Dear Boundless Families:
Your lovelies arrived safely yesterday.
They were out on the rink last night, horsing around and breaking the ice, or at least trying to skate on it. They then flocked indoors, like honey bees to their queen, buzzing around Mary-Michelle, our Program Manager, for a massive game of BLOCKUS – whatever the heck that is.
The familiars looked well, arriving fresh from their Miami-like microclimates. Climate change is eerie. At least the kids are back in wintertime, and are much better for it. There are cross-country expeditions looming.
We have four new students. They are carefully feeling their way around the place, like domesticated creatures being released into the wild. The returnees have rolled out the emotional red carpet for them.
I am in the city, so I lack an insider’s perspective. Instead, I’ll tell a little story about one lad in particular, who’s been with us on and off since September. Protecting his privacy, I’ll call him Huck Finn, for he is a scoundrel at heart, or so we thought.
Huck, with ADHD firmly rooted in his soul, arrived in September bouncing off the trees and canoes. When outside, he was bearable. Inside though, especially during academics, oh my. He was a handful, especially among his peers.
Back in October, I spent some time with Mr. Finn around a ping pong table. As a former table tennis God, I literally schooled him. He said, “Train me.” So I did. In perfect sync with the ball, our conversation went back and forth.
I learned that inside, Huck Finn yearned for respectability, and knew he hadn’t earned it in the group. What to do?
In early January, while traipsing around a snow covered field as flat as the great plains, his knee buckled. How ironic because Huck is the kind of dude that would somersault over a cliff, invincible to injury.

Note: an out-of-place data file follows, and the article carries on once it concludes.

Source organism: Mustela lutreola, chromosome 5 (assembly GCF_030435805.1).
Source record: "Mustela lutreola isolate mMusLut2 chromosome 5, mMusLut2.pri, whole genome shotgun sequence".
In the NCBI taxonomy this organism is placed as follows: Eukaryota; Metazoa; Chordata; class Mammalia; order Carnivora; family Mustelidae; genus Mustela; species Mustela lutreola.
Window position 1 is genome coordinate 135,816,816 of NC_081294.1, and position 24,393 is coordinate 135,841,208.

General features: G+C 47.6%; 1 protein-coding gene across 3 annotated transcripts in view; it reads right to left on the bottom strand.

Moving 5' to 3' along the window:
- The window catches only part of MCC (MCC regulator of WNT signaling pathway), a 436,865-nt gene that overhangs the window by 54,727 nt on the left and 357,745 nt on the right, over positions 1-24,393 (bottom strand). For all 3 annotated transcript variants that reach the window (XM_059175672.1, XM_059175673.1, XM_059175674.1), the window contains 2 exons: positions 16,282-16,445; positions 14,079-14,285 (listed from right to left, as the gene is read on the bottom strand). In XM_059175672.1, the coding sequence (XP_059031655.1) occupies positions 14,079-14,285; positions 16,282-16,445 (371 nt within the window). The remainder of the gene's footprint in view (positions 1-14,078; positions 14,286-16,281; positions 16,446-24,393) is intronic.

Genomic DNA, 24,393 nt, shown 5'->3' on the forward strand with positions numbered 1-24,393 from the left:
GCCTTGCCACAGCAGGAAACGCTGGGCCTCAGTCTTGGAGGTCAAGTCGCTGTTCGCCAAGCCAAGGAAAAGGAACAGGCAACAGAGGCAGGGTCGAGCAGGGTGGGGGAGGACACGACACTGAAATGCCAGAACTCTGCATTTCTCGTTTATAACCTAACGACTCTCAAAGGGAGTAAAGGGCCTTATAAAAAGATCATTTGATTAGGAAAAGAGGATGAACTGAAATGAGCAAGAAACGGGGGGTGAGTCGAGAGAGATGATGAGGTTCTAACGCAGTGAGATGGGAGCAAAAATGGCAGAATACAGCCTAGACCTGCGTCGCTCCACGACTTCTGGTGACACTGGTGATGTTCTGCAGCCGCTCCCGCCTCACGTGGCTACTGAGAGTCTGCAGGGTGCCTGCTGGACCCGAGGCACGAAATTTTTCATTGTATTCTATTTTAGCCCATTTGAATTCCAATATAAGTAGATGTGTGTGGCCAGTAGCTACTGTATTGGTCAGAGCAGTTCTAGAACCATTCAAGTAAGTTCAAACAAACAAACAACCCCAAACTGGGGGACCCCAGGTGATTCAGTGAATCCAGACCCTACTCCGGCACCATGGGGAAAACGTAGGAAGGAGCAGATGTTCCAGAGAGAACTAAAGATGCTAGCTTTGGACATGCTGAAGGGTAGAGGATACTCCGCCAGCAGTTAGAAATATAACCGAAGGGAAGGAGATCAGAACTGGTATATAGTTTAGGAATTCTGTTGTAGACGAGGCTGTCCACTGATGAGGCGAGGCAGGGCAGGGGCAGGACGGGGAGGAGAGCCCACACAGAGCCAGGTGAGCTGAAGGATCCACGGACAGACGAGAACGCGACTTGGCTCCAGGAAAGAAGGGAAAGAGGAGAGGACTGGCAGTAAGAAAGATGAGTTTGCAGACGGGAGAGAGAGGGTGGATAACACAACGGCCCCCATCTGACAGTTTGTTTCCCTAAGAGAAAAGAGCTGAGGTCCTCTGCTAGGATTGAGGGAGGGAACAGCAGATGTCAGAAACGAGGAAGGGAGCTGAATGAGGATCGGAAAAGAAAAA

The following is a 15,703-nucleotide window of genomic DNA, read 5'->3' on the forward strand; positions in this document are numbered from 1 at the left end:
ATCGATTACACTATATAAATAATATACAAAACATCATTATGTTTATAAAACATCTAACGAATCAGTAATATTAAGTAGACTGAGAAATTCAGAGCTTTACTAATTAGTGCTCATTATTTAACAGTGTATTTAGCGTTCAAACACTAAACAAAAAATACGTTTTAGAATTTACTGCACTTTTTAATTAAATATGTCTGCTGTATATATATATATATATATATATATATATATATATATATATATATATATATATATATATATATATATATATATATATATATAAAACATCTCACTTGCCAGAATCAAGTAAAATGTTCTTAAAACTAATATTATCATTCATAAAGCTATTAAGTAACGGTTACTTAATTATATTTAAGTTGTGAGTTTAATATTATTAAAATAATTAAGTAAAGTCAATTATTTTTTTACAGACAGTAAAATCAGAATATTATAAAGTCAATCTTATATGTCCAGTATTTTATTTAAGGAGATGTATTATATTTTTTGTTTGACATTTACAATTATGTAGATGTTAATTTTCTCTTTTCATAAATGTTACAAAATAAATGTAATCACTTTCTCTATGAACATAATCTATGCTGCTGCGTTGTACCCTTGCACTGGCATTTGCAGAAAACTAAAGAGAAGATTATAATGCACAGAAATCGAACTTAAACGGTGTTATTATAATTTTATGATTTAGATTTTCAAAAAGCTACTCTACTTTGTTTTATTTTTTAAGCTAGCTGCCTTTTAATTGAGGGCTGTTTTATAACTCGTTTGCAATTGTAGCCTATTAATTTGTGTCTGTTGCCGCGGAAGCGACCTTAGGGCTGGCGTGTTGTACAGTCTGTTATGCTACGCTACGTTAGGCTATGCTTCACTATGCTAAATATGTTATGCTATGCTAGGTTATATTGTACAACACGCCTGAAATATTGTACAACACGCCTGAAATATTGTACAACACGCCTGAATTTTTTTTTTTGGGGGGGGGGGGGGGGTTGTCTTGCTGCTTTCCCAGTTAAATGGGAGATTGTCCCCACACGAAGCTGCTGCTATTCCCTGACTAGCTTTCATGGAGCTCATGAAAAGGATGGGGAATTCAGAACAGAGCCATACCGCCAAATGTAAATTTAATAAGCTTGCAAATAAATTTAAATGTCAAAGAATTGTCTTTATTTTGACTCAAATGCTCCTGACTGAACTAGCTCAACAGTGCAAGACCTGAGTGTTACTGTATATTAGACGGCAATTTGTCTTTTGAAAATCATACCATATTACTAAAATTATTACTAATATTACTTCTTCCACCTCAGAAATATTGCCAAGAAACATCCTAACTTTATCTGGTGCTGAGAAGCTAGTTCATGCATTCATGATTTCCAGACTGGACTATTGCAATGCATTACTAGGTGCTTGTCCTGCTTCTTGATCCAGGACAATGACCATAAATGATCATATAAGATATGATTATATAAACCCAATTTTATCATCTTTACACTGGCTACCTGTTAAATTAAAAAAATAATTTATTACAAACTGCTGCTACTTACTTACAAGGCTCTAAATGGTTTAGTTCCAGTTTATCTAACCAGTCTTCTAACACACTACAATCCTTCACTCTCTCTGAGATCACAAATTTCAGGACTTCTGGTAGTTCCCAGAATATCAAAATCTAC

Kevin, our guidance counsellor, noticed something odd when he took Huck to the hospital clinic. Mr. Finn started saying thank you over and over again. For Kevin taking him to the hospital. For everyone in the community who gave a shit. Because they did. Especially Huck’s detractors. The world is a wonder sometimes.
The diagnosis was not great. He would be out for weeks. This grounded him. Inside mostly. In class. In board games. In conversations he never had before. He became dependent on the group to help him navigate his physical needs.
His heart grew three sizes like the Grinch. He was beholden. He became humble.
I have never seen, in my forty masochistic years hanging out with teenagers, a student be the recipient of so many unprompted shout-outs around an early February campfire before.
Huck Finn is turning into a human being.
Please never tell me there is no such thing as a miracle.